Thursday, December 15, 2011

Alma & Alfred Hitchcock: The Dynamic Duo

During a summer trip a couple of years ago, I began to read "Hitch: The Life & Times of Alfred Hitchcock" by John Russell Taylor. I'd found the book some time ago and was glad to finally begin reading all about old Hitch.

Inside my (used) copy, first published in 1978, I found a page torn out of a British magazine, 'Country Homes', with listings and markings from the previous owner of the paperback. So this particular copy had made the rounds in Hitchcock's native England before finding its way to me in San Francisco. That was the first bit of intrigue in reading it. I felt as if it was left there for me to try to unveil a mystery of: who had this book before me? And what did that torn page with home listings mean? But that's getting into Agatha Christie territory.
The second bit of intrigue about this book was that the man who wrote it, John Russell Taylor, a critic, actually wrote the biography with direct cooperation of Alfred Hitchcock himself... as well as Hitchcock's inner circle. Since the book was written in the 1970's, it seems odd and interesting to observe how the writer refers to his friend, Hitch, in the present tense. And that also made for some fascinating insight into a rather mysterious person.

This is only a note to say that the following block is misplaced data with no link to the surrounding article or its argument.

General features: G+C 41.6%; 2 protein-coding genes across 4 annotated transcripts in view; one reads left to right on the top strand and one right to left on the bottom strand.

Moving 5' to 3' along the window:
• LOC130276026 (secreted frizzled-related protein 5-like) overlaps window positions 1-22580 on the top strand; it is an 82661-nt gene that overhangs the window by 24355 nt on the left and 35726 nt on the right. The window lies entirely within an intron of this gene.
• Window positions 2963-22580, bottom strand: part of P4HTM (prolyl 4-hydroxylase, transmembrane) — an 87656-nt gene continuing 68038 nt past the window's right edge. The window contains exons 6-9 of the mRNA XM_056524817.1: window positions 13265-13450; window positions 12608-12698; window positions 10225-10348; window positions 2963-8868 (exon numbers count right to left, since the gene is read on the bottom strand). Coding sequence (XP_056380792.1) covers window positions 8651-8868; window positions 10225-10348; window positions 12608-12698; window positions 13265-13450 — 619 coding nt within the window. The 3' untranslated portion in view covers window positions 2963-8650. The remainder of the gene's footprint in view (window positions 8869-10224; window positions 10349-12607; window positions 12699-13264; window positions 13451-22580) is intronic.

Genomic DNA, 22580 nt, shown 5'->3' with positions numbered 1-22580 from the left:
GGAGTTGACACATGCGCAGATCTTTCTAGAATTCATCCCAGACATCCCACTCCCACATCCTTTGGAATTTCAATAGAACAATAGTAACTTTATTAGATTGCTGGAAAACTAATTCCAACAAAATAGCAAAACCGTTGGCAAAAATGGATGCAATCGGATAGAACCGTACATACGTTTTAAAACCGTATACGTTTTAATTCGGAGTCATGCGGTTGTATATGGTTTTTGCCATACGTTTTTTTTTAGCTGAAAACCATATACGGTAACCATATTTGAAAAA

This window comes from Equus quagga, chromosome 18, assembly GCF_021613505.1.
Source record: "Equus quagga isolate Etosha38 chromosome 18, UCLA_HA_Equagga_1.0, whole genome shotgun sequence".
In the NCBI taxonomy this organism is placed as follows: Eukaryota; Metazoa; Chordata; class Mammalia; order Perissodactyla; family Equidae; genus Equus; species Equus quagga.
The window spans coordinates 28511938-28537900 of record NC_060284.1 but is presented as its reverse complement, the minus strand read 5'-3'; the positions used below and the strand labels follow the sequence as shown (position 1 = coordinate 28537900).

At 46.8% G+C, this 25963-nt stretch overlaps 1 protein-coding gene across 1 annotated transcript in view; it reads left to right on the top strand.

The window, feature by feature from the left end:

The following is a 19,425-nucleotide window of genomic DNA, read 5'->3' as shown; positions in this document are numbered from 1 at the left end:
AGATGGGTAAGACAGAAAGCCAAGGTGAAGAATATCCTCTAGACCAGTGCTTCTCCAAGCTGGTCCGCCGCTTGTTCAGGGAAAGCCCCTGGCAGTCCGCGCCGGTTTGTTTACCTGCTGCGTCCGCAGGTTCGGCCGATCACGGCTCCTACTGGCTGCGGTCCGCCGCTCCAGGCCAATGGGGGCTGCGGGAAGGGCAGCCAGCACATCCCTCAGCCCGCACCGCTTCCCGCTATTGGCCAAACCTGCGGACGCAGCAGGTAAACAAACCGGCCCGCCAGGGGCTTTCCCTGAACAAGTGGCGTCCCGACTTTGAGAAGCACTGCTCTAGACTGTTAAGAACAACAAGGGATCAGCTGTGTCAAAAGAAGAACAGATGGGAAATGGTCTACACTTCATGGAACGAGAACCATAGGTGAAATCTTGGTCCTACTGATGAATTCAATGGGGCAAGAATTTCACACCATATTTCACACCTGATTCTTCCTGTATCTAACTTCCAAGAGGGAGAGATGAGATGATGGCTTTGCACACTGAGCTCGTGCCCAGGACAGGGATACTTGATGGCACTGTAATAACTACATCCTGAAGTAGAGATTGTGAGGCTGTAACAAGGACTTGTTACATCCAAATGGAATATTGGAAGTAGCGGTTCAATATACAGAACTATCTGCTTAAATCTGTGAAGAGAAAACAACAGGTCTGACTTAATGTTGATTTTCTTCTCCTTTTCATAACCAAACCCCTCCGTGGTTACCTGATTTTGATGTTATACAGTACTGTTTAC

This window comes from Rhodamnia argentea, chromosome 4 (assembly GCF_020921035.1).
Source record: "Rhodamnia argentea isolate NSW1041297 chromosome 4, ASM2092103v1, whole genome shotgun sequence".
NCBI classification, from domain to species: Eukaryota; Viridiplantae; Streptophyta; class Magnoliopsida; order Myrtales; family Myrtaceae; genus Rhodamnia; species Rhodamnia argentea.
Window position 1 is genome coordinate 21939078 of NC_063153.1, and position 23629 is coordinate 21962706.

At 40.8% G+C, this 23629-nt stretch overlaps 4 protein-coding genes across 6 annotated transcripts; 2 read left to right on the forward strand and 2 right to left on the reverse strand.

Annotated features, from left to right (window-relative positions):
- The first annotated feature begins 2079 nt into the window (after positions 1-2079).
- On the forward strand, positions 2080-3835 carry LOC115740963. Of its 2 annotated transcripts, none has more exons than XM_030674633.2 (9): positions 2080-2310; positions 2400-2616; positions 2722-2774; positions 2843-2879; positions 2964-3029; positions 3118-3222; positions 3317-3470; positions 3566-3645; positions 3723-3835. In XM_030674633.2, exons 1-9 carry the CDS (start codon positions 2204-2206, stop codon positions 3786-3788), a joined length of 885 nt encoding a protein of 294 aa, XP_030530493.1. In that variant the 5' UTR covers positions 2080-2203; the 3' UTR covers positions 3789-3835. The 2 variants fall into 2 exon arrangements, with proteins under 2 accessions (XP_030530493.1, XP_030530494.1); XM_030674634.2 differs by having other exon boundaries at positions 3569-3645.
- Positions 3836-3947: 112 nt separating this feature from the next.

The third bit of intrigue that came to pass was – and is – by far my favorite. That one is about Alma Hitchcock. I knew very little about her when I started reading, apart from knowing she had a good deal of involvement in the making of her husband's films. So everything about her was already of a heightened level of interest for me. 
I discovered that Alfred Hitchcock fell in love with Alma Reville, whom he'd met at a British film studio called Balcon-Saville-Freedman, where she was a film editor. She was editing films at the age of sixteen and needless to say, that was it for me. I was in complete adoration of Alma from at that point on. As was Alfred Hitchcock, for his entire life.

I even noticed now a striking resemblance between Alma and Joan Fontaine's character, Lina, in Suspicion (one of my all-time favorite Hitchcock heroines & plot.) 
Joan Fontaine as Lina in 'Suspicion'
People have so often noted Hitchcock's fascination with those memorable cool blonds who occupied his films, but his lifelong love was reserved for his own 'Monkey Face', Alma. On that note, how remarkable is it, even, that Alma Hitchcock was such a noteworthy filmmaker in her own right, decades before women were carving the slightest presence for themselves in the work force?

Alma Hitchcock was a very special lady, indeed. She is a great example of 'the-woman-behind-the-man'. In her case, much of what we equate to Hitchcock's genius was in part because of her talents and contributions.
Alma Hitchcock, the woman behind the man
Having been rather smitten with their story, my own husband recently shared the news that a movie is now in production called 'Alfred Hitchcock and the Making of Psycho' (not a very elegant title) in which Alma will be depicted alongside Alfred. And rightfully so.

Soon the general public will finally get to know more about the Hitchcocks' fascinating work relationship and marriage.

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